Dozens of Pakistani troops 'captured by the Taliban'

Image caption,
The Pakistani army is often attacked by the Taliban in border areas

The Afghan Taliban says it has captured dozens of Pakistani soldiers after attacking their checkpoint in a cross-border raid.

Pakistani security sources confirm some troops are missing.

The Taliban says it is holding up to 40 Pakistani troops after its raid in the Mohmand tribal area on Monday.

Afghan officials said eight soldiers had been handed over to the Pakistani consulate in Jalalabad, but Pakistan's army said it had no knowledge of this.

Checkpoint 'over-run'

The BBC's M Ilyas Khan says that while attacks by the Taliban on border check posts are relatively routine, it is unusual for Pakistani soldiers to be held by the militants in Afghanistan.

A Taliban spokesman told the BBC that it was in fact holding Pakistani troops on both sides of the border after Monday's attack.

It said 30 soldiers were being held in Afghanistan and 10 in Pakistan.

The Taliban says it captured the soldiers after over-running the checkpoint.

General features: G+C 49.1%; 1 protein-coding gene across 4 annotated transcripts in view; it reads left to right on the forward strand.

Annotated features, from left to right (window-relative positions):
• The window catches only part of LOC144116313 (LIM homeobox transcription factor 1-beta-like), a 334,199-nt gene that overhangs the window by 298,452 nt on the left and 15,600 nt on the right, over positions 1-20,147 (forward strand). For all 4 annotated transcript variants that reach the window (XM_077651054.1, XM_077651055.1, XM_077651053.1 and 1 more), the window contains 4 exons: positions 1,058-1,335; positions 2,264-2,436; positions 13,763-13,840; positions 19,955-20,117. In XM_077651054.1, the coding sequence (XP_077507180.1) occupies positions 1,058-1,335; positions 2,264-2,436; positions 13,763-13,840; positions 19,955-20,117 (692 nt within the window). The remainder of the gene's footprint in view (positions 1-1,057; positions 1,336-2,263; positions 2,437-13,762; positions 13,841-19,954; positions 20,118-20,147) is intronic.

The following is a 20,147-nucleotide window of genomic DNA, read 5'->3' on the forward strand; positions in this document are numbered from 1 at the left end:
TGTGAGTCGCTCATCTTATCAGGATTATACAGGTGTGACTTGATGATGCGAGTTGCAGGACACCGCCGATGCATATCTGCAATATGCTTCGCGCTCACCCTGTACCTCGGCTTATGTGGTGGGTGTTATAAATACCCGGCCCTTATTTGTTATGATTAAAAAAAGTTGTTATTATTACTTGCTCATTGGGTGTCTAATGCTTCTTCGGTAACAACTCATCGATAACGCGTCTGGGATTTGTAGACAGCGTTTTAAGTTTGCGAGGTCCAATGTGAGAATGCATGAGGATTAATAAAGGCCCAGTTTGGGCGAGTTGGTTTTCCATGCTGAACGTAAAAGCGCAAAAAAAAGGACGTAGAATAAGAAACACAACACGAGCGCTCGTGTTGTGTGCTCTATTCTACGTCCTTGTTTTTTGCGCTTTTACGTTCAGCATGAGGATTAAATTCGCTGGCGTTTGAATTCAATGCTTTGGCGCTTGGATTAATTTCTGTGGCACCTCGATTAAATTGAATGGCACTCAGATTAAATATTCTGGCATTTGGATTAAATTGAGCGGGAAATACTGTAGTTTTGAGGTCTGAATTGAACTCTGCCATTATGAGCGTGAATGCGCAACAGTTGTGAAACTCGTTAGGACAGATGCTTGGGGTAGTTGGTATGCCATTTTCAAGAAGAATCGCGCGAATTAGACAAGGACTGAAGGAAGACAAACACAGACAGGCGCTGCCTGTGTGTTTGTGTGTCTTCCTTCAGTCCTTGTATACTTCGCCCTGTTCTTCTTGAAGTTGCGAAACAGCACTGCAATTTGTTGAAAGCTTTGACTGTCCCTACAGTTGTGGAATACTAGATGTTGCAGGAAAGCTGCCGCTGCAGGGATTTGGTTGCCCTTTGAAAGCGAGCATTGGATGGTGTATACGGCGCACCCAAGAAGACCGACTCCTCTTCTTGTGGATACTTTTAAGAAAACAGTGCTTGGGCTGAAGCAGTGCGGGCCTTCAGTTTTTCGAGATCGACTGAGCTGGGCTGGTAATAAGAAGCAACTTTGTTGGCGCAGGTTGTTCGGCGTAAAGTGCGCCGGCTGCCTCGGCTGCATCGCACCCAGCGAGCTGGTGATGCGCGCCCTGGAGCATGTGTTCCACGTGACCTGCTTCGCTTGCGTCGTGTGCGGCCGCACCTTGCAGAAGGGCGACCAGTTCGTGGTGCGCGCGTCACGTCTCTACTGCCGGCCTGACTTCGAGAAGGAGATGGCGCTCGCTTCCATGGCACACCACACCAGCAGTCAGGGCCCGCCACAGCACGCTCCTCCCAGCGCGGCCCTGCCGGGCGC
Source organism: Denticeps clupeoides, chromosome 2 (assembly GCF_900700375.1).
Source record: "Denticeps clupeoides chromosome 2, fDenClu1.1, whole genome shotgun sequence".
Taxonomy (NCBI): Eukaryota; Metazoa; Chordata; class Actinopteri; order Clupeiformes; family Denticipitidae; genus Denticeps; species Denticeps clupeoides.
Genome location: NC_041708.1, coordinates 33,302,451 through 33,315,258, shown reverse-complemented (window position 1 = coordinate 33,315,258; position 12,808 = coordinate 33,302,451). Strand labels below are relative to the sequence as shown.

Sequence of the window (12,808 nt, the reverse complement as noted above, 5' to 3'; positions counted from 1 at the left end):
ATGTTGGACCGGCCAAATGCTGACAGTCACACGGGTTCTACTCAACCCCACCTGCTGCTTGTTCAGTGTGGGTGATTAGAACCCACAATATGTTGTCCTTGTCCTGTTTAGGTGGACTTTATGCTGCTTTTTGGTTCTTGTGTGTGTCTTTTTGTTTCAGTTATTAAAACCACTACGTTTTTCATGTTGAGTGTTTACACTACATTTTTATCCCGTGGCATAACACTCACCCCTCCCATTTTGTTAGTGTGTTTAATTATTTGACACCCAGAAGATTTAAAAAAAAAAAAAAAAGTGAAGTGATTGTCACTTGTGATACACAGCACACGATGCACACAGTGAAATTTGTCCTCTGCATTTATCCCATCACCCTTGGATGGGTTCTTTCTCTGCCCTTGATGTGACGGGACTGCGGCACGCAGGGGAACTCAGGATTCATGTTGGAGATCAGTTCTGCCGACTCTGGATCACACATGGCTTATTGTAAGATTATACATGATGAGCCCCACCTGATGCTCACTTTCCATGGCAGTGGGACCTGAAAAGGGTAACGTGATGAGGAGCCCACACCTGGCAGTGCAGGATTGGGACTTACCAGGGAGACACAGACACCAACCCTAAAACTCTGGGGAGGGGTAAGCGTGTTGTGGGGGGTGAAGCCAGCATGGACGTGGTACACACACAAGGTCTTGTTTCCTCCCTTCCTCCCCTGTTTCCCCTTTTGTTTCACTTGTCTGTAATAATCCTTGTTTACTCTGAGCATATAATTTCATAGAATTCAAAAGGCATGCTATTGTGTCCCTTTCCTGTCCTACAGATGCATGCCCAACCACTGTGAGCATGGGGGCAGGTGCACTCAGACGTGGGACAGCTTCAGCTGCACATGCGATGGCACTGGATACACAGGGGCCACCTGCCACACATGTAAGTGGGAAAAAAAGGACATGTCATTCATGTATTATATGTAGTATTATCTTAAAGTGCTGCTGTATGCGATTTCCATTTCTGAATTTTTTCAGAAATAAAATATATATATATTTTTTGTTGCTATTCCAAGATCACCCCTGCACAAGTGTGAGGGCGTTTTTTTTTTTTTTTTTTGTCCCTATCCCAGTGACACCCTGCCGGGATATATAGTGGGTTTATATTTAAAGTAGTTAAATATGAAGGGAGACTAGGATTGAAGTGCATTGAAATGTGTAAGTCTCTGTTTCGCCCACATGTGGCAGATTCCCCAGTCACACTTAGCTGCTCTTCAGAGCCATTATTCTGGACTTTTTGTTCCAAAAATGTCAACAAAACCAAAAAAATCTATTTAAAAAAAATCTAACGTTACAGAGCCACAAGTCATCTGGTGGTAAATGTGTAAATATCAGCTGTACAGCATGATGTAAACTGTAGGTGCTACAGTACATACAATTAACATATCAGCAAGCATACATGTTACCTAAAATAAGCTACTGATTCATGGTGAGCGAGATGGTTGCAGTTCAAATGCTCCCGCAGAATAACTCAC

Local officials in the Mohmand area confirmed to the BBC that about 40 soldiers were unaccounted for.

Pakistani security sources said on Monday an undisclosed number of troops were missing.

An Afghan army commander in Jalalabad told the BBC that 10 Pakistani soldiers had been handed over to the Pakistani consulate, although the Pakistani army said it was not aware of this.

'Baseless propaganda'

Meanwhile, the Afghan Taliban have dismissed the findings of a report which says Pakistan's intelligence service had a direct role in supporting the insurgents.

Image caption,
The Taliban remain strong on the Afghanistan-Pakistan border

In an e-mail sent to the BBC, the Taliban said the report was "baseless propaganda".

The report, compiled by a London School of Economics scholar, said Pakistani intelligence provided funding, training and sanctuaries to the Taliban on a much greater scale than previously thought.

"The Islamic Emirate considers this report of the London School of Economics as merely baseless propaganda," the letter said.

The Taliban have also denied reports that their fighters hanged a seven-year-old boy last week on charges of spying in Afghanistan's Helmand province.

"After a full investigation by the Islamic Emirate leadership, it became clear that no event of execution had taken place," a Taliban statement said.

The Taliban criticised journalists for misreporting the event.

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